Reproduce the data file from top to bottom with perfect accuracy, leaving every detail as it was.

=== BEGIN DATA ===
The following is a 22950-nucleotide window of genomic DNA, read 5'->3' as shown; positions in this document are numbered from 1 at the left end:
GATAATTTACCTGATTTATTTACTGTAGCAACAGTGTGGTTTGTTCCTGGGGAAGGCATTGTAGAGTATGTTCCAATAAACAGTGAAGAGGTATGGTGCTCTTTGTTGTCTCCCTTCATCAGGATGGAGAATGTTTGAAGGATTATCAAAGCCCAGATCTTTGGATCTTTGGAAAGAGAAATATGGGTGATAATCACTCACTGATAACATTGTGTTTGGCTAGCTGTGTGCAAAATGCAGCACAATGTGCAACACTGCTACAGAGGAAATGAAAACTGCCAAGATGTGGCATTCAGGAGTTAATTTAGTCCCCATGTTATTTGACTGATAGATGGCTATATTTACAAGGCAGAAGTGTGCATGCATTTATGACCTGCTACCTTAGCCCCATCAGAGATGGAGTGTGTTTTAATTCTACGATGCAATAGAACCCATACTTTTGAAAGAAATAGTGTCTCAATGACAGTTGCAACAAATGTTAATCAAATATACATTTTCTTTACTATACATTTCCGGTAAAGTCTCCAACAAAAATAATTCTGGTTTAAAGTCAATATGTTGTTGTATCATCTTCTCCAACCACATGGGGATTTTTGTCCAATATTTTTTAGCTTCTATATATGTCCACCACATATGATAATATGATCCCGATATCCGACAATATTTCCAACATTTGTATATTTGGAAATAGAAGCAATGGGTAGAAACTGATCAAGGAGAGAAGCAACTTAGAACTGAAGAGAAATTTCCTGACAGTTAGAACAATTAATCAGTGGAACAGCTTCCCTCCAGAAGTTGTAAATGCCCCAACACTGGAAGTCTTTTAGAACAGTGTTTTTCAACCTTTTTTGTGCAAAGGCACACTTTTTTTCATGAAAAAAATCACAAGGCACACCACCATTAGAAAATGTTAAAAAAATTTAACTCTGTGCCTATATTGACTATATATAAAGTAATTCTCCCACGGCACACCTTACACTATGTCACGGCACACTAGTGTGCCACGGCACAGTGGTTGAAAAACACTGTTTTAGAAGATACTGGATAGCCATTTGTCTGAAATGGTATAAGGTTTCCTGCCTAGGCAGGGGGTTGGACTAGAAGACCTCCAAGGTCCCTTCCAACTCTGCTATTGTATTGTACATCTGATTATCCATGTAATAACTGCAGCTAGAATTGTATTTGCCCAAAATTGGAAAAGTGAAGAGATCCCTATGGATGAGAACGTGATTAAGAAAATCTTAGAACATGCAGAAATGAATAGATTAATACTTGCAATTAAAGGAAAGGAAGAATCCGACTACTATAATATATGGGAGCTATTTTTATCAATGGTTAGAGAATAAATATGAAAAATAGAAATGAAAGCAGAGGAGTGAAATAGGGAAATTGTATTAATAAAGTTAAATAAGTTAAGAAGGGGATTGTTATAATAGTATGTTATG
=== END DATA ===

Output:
The following is a 22950-nucleotide window of genomic DNA, read 5'->3' as shown; positions in this document are numbered from 1 at the left end:
GATAATTTACCTGATTTATTTACTGTAGCAACAGTGTGGTTTGTTCCTGGGGAAGGCATTGTAGAGTATGTTCCAATAAACAGTGAAGAGGTATGGTGCTCTTTGTTGTCTCCCTTCATCAGGATGGAGAATGTTTGAAGGATTATCAAAGCCCAGATCTTTGGATCTTTGGAAAGAGAAATATGGGTGATAATCACTCACTGATAACATTGTGTTTGGCTAGCTGTGTGCAAAATGCAGCACAATGTGCAACACTGCTACAGAGGAAATGAAAACTGCCAAGATGTGGCATTCAGGAGTTAATTTAGTCCCCATGTTATTTGACTGATAGATGGCTATATTTACAAGGCAGAAGTGTGCATGCATTTATGACCTGCTACCTTAGCCCCATCAGAGATGGAGTGTGTTTTAATTCTACGATGCAATAGAACCCATACTTTTGAAAGAAATAGTGTCTCAATGACAGTTGCAACAAATGTTAATCAAATATACATTTTCTTTACTATACATTTCCGGTAAAGTCTCCAACAAAAATAATTCTGGTTTAAAGTCAATATGTTGTTGTATCATCTTCTCCAACCACATGGGGATTTTTGTCCAATATTTTTTAGCTTCTATATATGTCCACCACATATGATAATATGATCCCGATATCCGACAATATTTCCAACATTTGTATATTTGGAAATAGAAGCAATGGGTAGAAACTGATCAAGGAGAGAAGCAACTTAGAACTGAAGAGAAATTTCCTGACAGTTAGAACAATTAATCAGTGGAACAGCTTCCCTCCAGAAGTTGTAAATGCCCCAACACTGGAAGTCTTTTAGAACAGTGTTTTTCAACCTTTTTTGTGCAAAGGCACACTTTTTTTCATGAAAAAAATCACAAGGCACACCACCATTAGAAAATGTTAAAAAAATTTAACTCTGTGCCTATATTGACTATATATAAAGTAATTCTCCCACGGCACACCTTACACTATGTCACGGCACACTAGTGTGCCACGGCACAGTGGTTGAAAAACACTGTTTTAGAAGATACTGGATAGCCATTTGTCTGAAATGGTATAAGGTTTCCTGCCTAGGCAGGGGGTTGGACTAGAAGACCTCCAAGGTCCCTTCCAACTCTGCTATTGTATTGTACATCTGATTATCCATGTAATAACTGCAGCTAGAATTGTATTTGCCCAAAATTGGAAAAGTGAAGAGATCCCTATGGATGAGAACGTGATTAAGAAAATCTTAGAACATGCAGAAATGAATAGATTAATACTTGCAATTAAAGGAAAGGAAGAATCCGACTACTATAATATATGGGAGCTATTTTTATCAATGGTTAGAGAATAAATATGAAAAATAGAAATGAAAGCAGAGGAGTGAAATAGGGAAATTGTATTAATAAAGTTAAATAAGTTAAGAAGGGGATTGTTATAATAGTATGTTATG